It kinda makes me think about the following “cartoon” (Source ; Simon Wardley) from a few years ago ;
Anyhow, be aware that there are different views on the semantics of “Cloud Native” and be crisp on your own when making conscious decisions.
Strategic Design Principle ; Portability
The design principle of software portability is high on the radar with about every organization I talk to. Here I always highlight two dimensions to take into consideration ;
Continue reading “Cloud Native Options – Personal experience when moving from Serverless to Containers”
For this post I am assuming you are pretty familiar with the concept of deployment strategies (if not check out this post by Etienne). Now these are typically seen from an application deployment level, where platforms (like for instance Kubernetes) typically have out-of-the box mechanisms in place to do this. Now what if you would want to do this on an “infrastructure level”, like for instance the Kubernetes version of Azure Kubernetes Service. We could do an in-place upgrade, which will carefully cordon and drain the nodes. Though what if things go bad? We could do a Canary, Blue/Green, A/B, Shadow, … on cluster level too? Though how would we tackle the infrastructure point of view of this? That is the base for today’s post!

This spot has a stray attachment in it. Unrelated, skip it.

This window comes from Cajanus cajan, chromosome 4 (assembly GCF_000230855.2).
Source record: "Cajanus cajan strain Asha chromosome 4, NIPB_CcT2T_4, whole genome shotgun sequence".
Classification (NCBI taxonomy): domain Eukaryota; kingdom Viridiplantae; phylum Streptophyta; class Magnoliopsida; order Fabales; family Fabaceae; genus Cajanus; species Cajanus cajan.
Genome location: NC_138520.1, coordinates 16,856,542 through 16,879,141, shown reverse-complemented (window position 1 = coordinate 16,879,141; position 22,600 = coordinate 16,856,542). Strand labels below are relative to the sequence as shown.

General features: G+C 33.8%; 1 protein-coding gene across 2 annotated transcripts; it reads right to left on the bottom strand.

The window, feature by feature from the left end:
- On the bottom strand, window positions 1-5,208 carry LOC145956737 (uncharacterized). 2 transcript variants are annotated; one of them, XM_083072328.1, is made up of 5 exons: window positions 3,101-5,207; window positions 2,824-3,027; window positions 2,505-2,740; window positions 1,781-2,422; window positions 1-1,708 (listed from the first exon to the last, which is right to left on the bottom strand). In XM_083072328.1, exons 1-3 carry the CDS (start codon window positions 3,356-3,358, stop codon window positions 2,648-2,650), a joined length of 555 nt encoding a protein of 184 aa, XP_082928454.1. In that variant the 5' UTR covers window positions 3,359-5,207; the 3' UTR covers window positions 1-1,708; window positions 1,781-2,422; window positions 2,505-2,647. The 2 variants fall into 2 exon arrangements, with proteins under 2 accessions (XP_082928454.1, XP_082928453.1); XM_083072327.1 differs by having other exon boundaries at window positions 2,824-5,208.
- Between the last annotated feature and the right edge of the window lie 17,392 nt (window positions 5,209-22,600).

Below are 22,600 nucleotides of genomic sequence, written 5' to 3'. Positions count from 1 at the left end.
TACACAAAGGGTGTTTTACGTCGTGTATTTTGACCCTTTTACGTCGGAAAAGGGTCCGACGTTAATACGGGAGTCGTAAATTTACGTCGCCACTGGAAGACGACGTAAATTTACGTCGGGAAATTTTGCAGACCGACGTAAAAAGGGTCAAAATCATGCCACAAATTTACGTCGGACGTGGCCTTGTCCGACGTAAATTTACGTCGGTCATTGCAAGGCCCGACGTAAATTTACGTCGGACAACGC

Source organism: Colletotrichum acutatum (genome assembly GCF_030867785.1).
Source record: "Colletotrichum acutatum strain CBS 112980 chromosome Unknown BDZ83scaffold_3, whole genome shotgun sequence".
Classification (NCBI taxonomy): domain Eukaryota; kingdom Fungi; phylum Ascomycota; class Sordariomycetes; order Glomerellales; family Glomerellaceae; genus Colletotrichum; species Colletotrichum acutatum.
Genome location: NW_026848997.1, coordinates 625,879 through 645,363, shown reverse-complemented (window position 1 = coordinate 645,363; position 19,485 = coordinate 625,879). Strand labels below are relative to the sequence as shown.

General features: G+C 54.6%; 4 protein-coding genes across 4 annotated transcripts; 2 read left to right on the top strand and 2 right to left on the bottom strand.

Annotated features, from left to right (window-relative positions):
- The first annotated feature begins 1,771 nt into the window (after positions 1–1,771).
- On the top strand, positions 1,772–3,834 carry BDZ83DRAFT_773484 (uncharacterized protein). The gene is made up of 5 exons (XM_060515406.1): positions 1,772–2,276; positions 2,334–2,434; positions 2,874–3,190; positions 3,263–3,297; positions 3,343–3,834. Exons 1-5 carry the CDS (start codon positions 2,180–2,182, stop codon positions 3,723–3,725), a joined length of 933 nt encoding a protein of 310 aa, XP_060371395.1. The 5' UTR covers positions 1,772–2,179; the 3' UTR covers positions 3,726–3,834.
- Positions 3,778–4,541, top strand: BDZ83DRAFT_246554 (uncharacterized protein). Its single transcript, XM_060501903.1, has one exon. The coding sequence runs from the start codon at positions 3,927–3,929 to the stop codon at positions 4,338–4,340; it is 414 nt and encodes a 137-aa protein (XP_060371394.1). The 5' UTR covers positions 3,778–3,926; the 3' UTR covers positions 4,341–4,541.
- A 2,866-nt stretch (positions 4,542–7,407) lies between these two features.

Architecture at hand
For today’s post we’ll leverage the following high level architecture ;
This project leverages Terraform under the hood. Things like DNS, Traffic Manager, Key Vault, CosmosDB, etc are “statefull’ where its lifecycle is fully managed by Terraform. On the other hand, our kubernetes clusters are “stateless” from an Infrastructure-as-Code point-of-view. We deploy them via Terraform, though do not keep track of them… All the lifecycle management is done on operating on the associated tags afterwards.